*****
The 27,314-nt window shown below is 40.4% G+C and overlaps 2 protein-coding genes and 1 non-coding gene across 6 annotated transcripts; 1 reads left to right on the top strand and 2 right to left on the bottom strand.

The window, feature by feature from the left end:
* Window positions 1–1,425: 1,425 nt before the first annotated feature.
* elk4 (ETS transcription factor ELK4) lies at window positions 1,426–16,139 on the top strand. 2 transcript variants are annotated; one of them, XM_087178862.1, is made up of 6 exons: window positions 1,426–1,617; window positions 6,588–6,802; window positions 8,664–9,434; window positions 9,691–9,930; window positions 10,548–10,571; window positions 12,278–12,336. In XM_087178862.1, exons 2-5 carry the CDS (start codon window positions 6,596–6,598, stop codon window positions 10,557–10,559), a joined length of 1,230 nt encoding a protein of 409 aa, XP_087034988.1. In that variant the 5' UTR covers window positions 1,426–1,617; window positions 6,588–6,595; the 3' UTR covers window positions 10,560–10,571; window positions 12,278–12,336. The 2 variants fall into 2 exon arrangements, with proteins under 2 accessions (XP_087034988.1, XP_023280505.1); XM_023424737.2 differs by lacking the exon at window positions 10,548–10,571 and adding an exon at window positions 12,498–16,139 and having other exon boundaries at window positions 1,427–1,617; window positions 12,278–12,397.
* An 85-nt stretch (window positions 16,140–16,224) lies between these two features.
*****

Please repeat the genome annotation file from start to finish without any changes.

The 27,314-nt window shown below is 40.4% G+C and overlaps 2 protein-coding genes and 1 non-coding gene across 6 annotated transcripts; 1 reads left to right on the top strand and 2 right to left on the bottom strand.

The window, feature by feature from the left end:
* Window positions 1–1,425: 1,425 nt before the first annotated feature.
* elk4 (ETS transcription factor ELK4) lies at window positions 1,426–16,139 on the top strand. 2 transcript variants are annotated; one of them, XM_087178862.1, is made up of 6 exons: window positions 1,426–1,617; window positions 6,588–6,802; window positions 8,664–9,434; window positions 9,691–9,930; window positions 10,548–10,571; window positions 12,278–12,336. In XM_087178862.1, exons 2-5 carry the CDS (start codon window positions 6,596–6,598, stop codon window positions 10,557–10,559), a joined length of 1,230 nt encoding a protein of 409 aa, XP_087034988.1. In that variant the 5' UTR covers window positions 1,426–1,617; window positions 6,588–6,595; the 3' UTR covers window positions 10,560–10,571; window positions 12,278–12,336. The 2 variants fall into 2 exon arrangements, with proteins under 2 accessions (XP_087034988.1, XP_023280505.1); XM_023424737.2 differs by lacking the exon at window positions 10,548–10,571 and adding an exon at window positions 12,498–16,139 and having other exon boundaries at window positions 1,427–1,617; window positions 12,278–12,397.
* An 85-nt stretch (window positions 16,140–16,224) lies between these two features.